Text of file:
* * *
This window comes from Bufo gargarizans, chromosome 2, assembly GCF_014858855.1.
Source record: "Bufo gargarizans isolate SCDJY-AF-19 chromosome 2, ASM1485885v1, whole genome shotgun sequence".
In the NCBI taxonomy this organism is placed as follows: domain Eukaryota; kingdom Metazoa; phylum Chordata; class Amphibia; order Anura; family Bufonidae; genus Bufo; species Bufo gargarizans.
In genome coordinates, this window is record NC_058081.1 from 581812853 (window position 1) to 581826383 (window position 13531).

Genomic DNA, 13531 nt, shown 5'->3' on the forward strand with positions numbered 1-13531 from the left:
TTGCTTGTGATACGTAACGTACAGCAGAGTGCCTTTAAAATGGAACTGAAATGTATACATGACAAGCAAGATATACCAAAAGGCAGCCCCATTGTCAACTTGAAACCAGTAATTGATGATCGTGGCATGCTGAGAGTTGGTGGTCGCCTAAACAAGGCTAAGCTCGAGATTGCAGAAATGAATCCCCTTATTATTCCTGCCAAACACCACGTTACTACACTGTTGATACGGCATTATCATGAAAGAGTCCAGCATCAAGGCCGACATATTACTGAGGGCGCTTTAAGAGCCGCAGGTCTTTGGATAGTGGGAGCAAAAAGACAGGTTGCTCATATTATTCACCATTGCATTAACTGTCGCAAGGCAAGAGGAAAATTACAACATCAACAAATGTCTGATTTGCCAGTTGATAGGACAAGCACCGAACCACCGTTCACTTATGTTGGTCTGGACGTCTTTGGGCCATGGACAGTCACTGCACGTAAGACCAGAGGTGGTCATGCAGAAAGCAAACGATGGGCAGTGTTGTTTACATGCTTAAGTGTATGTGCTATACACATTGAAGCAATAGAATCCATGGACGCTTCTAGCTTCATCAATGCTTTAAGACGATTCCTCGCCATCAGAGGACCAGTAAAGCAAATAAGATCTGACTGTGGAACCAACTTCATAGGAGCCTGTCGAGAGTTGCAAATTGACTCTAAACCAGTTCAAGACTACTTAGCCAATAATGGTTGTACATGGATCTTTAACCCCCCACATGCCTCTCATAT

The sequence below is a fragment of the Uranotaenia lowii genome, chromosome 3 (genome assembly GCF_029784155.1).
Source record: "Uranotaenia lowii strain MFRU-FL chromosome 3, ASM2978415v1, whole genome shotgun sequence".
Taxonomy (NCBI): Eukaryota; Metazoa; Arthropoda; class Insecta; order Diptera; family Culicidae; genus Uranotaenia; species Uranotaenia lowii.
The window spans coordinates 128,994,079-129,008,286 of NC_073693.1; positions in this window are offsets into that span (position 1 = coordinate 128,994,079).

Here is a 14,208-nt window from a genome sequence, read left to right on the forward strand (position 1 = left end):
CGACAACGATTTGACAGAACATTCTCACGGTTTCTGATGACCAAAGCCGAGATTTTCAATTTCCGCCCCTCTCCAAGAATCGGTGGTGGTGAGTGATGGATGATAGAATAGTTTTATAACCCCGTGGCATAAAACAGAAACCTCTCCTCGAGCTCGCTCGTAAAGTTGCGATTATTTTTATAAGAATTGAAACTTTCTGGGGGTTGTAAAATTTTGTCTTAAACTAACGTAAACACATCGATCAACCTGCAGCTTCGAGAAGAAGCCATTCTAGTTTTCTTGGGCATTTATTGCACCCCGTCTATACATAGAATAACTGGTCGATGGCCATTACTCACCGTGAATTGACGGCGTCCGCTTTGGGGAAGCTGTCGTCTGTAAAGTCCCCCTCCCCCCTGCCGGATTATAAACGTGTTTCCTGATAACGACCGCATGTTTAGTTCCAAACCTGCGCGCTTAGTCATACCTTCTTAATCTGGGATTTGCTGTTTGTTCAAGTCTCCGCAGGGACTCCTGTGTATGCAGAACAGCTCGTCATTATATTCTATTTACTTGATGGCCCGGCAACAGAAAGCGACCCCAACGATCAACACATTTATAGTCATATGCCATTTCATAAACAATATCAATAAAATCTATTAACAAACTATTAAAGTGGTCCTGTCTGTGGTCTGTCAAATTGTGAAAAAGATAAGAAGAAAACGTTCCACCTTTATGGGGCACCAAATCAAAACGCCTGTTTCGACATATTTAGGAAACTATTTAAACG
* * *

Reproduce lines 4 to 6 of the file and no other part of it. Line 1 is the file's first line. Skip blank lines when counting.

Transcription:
In genome coordinates, this window is record NC_058081.1 from 581812853 (window position 1) to 581826383 (window position 13531).

Genomic DNA, 13531 nt, shown 5'->3' on the forward strand with positions numbered 1-13531 from the left:
TTGCTTGTGATACGTAACGTACAGCAGAGTGCCTTTAAAATGGAACTGAAATGTATACATGACAAGCAAGATATACCAAAAGGCAGCCCCATTGTCAACTTGAAACCAGTAATTGATGATCGTGGCATGCTGAGAGTTGGTGGTCGCCTAAACAAGGCTAAGCTCGAGATTGCAGAAATGAATCCCCTTATTATTCCTGCCAAACACCACGTTACTACACTGTTGATACGGCATTATCATGAAAGAGTCCAGCATCAAGGCCGACATATTACTGAGGGCGCTTTAAGAGCCGCAGGTCTTTGGATAGTGGGAGCAAAAAGACAGGTTGCTCATATTATTCACCATTGCATTAACTGTCGCAAGGCAAGAGGAAAATTACAACATCAACAAATGTCTGATTTGCCAGTTGATAGGACAAGCACCGAACCACCGTTCACTTATGTTGGTCTGGACGTCTTTGGGCCATGGACAGTCACTGCACGTAAGACCAGAGGTGGTCATGCAGAAAGCAAACGATGGGCAGTGTTGTTTACATGCTTAAGTGTATGTGCTATACACATTGAAGCAATAGAATCCATGGACGCTTCTAGCTTCATCAATGCTTTAAGACGATTCCTCGCCATCAGAGGACCAGTAAAGCAAATAAGATCTGACTGTGGAACCAACTTCATAGGAGCCTGTCGAGAGTTGCAAATTGACTCTAAACCAGTTCAAGACTACTTAGCCAATAATGGTTGTACATGGATCTTTAACCCCCCACATGCCTCTCATAT